pexpect — Spawn child applications and control them automatically.

Pexpect is a Python module for spawning child applications and controlling them automatically. Pexpect can be used for automating interactive applications such as ssh, ftp, passwd, telnet, etc. It can be used to a automate setup scripts for duplicating software package installations on different servers. It can be used for automated software testing. Pexpect is in the spirit of Don Libes’ Expect, but Pexpect is pure Python. Other Expect-like modules for Python require TCL and Expect or require C extensions to be compiled. Pexpect does not use C, Expect, or TCL extensions. It should work on any platform that supports the standard Python pty module. The Pexpect interface focuses on ease of use so that simple tasks are easy.

There are two main interfaces to Pexpect – the function, run() and the class, spawn. You can call the run() function to execute a command and return the output. This is a handy replacement for os.system().

For example:'ls -la')

The more powerful interface is the spawn class. You can use this to spawn an external child command and then interact with the child by sending lines and expecting responses.

For example:

child = pexpect.spawn('scp foo')
child.expect ('Password:')
child.sendline (mypassword)

This works even for commands that ask for passwords or other input outside of the normal stdio streams.

Credits: Noah Spurrier, Richard Holden, Marco Molteni, Kimberley Burchett, Robert Stone, Hartmut Goebel, Chad Schroeder, Erick Tryzelaar, Dave Kirby, Ids vander Molen, George Todd, Noel Taylor, Nicolas D. Cesar, Alexander Gattin, Jacques-Etienne Baudoux, Geoffrey Marshall, Francisco Lourenco, Glen Mabey, Karthik Gurusamy, Fernando Perez, Corey Minyard, Jon Cohen, Guillaume Chazarain, Andrew Ryan, Nick Craig-Wood, Andrew Stone, Jorgen Grahn, John Spiegel, Jan Grant (Let me know if I forgot anyone.)

Free, open source, and all that good stuff.

Permission is hereby granted, free of charge, to any person obtaining a copy of this software and associated documentation files (the “Software”), to deal in the Software without restriction, including without limitation the rights to use, copy, modify, merge, publish, distribute, sublicense, and/or sell copies of the Software, and to permit persons to whom the Software is furnished to do so, subject to the following conditions:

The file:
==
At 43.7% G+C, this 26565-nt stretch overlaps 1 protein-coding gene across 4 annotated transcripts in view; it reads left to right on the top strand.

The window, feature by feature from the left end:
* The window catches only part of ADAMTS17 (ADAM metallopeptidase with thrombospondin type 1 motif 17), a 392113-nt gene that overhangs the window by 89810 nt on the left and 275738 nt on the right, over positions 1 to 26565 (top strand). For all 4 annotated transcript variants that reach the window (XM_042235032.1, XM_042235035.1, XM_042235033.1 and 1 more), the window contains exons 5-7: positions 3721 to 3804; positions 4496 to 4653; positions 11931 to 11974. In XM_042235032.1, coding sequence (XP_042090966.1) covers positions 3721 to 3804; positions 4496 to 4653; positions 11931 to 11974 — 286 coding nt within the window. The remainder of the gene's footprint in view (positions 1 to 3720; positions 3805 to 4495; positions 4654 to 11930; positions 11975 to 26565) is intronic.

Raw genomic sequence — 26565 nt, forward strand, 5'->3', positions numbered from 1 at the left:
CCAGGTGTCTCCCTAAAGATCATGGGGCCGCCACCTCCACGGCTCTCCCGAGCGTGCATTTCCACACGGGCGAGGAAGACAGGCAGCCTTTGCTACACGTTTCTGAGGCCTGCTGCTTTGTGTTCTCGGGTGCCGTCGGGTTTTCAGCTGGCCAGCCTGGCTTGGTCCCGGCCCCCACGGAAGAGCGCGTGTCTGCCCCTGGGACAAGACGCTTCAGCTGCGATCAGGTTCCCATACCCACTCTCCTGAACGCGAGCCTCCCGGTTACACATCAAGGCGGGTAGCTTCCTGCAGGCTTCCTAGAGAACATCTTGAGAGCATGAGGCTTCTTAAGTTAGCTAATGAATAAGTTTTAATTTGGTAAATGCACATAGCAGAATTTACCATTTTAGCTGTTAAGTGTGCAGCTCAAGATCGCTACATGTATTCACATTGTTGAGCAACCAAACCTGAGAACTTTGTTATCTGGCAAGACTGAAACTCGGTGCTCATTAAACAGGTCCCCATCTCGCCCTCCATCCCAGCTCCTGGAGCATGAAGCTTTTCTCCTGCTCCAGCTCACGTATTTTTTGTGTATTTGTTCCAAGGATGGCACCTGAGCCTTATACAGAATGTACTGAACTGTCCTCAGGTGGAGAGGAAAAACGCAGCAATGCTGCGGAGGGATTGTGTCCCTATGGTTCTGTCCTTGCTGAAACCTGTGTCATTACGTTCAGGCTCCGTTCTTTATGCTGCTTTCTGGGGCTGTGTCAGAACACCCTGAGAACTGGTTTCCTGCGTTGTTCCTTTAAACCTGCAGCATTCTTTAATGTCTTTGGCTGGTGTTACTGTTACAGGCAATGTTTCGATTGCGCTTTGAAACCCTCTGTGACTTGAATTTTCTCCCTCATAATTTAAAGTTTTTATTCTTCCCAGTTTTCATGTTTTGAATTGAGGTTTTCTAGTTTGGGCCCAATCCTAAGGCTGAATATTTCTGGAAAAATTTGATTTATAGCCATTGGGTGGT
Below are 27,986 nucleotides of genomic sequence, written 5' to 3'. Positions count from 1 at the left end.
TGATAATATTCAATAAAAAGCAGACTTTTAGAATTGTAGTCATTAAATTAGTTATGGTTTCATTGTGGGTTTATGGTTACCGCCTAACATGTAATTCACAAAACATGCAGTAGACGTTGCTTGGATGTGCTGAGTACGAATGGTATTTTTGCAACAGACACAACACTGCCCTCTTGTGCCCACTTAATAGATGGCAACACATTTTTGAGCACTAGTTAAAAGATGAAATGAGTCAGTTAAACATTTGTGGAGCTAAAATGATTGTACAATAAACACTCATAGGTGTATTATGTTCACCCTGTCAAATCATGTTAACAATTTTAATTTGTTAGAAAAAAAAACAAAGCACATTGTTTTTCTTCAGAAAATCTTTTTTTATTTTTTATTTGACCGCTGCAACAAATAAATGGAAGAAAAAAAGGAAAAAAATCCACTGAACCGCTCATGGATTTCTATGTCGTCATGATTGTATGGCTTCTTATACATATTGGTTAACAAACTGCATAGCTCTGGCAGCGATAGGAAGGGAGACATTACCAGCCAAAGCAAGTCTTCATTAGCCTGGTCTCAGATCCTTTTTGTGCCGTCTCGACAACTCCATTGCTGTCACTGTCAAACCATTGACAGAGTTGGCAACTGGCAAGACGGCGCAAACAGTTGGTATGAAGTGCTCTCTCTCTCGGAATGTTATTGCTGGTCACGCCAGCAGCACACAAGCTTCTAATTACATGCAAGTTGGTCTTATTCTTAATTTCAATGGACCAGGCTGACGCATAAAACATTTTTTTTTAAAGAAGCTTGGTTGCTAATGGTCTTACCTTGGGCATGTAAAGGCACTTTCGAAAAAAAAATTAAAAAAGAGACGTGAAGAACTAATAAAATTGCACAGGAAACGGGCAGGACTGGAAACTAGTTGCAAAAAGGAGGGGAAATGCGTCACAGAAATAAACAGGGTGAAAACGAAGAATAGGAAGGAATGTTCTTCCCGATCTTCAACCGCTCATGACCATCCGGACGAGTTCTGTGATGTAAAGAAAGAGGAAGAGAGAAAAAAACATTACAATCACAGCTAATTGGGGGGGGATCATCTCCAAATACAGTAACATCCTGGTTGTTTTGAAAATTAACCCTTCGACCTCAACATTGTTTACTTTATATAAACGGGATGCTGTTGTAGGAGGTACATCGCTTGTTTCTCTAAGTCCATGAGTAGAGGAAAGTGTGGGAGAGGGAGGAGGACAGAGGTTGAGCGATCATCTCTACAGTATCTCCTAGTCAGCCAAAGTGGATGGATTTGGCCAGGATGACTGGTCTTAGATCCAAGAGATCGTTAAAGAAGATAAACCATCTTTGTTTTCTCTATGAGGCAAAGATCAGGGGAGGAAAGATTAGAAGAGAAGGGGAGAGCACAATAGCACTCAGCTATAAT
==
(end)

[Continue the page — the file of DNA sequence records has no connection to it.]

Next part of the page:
The above copyright notice and this permission notice shall be included in all copies or substantial portions of the Software.


Pexpect Copyright (c) 2008 Noah Spurrier

$Id: 516 2008-05-23 20:46:01Z noah $

exception pexpect.ExceptionPexpect(value)

Base class for all exceptions raised by this module.


This returns an abbreviated stack trace with lines that only concern the caller. In other words, the stack trace inside the Pexpect module is not included.

exception pexpect.EOF(value)

Raised when EOF is read from a child. This usually means the child has exited.

exception pexpect.TIMEOUT(value)

Raised when a read time exceeds the timeout.

class pexpect.spawn(command, args=[], timeout=30, maxread=2000, searchwindowsize=None, logfile=None, cwd=None, env=None)

This is the main class interface for Pexpect. Use this class to start and control child applications.


This closes the connection with the child application. Note that calling close() more than once is valid. This emulates standard Python behavior with files. Set force to True if you want to make sure that the child is terminated (SIGKILL is sent if the child ignores SIGHUP and SIGINT).


This compiles a pattern-string or a list of pattern-strings. Patterns must be a StringType, EOF, TIMEOUT, SRE_Pattern, or a list of those. Patterns may also be None which results in an empty list (you might do this if waiting for an EOF or TIMEOUT condition without expecting any pattern).

This is used by expect() when calling expect_list(). Thus expect() is nothing more than:

cpl = self.compile_pattern_list(pl)
return self.expect_list(cpl, timeout)

If you are using expect() within a loop it may be more efficient to compile the patterns first and then call expect_list(). This avoid calls in a loop to compile_pattern_list():

cpl = self.compile_pattern_list(my_pattern)
while some_condition:
   i = self.expect_list(clp, timeout)

This returns True if the EOF exception was ever raised.

expect(pattern, timeout=-1, searchwindowsize=-1)

This seeks through the stream until a pattern is matched. The pattern is overloaded and may take several types. The pattern can be a StringType, EOF, a compiled re, or a list of any of those types. Strings will be compiled to re types. This returns the index into the pattern list. If the pattern was not a list this returns index 0 on a successful match. This may raise exceptions for EOF or TIMEOUT. To avoid the EOF or TIMEOUT exceptions add EOF or TIMEOUT to the pattern list. That will cause expect to match an EOF or TIMEOUT condition instead of raising an exception.